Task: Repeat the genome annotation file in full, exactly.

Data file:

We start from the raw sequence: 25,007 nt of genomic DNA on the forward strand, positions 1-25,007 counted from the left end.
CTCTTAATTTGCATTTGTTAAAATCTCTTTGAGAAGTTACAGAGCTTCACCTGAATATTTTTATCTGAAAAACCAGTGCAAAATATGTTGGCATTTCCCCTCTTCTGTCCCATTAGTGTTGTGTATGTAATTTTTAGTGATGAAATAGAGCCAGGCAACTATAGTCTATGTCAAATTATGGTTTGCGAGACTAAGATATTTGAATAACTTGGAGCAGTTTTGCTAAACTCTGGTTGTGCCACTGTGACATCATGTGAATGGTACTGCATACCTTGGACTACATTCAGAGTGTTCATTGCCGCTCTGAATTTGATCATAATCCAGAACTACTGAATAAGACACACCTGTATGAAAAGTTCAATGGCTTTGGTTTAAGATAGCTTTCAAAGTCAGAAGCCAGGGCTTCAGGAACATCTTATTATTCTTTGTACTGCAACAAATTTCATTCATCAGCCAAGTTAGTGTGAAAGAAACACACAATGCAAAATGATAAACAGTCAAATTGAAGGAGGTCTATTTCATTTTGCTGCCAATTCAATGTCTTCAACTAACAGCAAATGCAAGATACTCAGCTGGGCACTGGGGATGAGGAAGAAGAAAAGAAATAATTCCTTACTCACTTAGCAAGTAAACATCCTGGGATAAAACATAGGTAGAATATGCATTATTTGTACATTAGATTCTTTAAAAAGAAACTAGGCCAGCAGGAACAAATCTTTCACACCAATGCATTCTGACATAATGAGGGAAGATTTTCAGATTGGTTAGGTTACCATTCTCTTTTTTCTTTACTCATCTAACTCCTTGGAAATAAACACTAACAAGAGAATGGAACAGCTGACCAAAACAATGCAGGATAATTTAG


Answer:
We start from the raw sequence: 25,007 nt of genomic DNA on the forward strand, positions 1-25,007 counted from the left end.
CTCTTAATTTGCATTTGTTAAAATCTCTTTGAGAAGTTACAGAGCTTCACCTGAATATTTTTATCTGAAAAACCAGTGCAAAATATGTTGGCATTTCCCCTCTTCTGTCCCATTAGTGTTGTGTATGTAATTTTTAGTGATGAAATAGAGCCAGGCAACTATAGTCTATGTCAAATTATGGTTTGCGAGACTAAGATATTTGAATAACTTGGAGCAGTTTTGCTAAACTCTGGTTGTGCCACTGTGACATCATGTGAATGGTACTGCATACCTTGGACTACATTCAGAGTGTTCATTGCCGCTCTGAATTTGATCATAATCCAGAACTACTGAATAAGACACACCTGTATGAAAAGTTCAATGGCTTTGGTTTAAGATAGCTTTCAAAGTCAGAAGCCAGGGCTTCAGGAACATCTTATTATTCTTTGTACTGCAACAAATTTCATTCATCAGCCAAGTTAGTGTGAAAGAAACACACAATGCAAAATGATAAACAGTCAAATTGAAGGAGGTCTATTTCATTTTGCTGCCAATTCAATGTCTTCAACTAACAGCAAATGCAAGATACTCAGCTGGGCACTGGGGATGAGGAAGAAGAAAAGAAATAATTCCTTACTCACTTAGCAAGTAAACATCCTGGGATAAAACATAGGTAGAATATGCATTATTTGTACATTAGATTCTTTAAAAAGAAACTAGGCCAGCAGGAACAAATCTTTCACACCAATGCATTCTGACATAATGAGGGAAGATTTTCAGATTGGTTAGGTTACCATTCTCTTTTTTCTTTACTCATCTAACTCCTTGGAAATAAACACTAACAAGAGAATGGAACAGCTGACCAAAACAATGCAGGATAATTTAG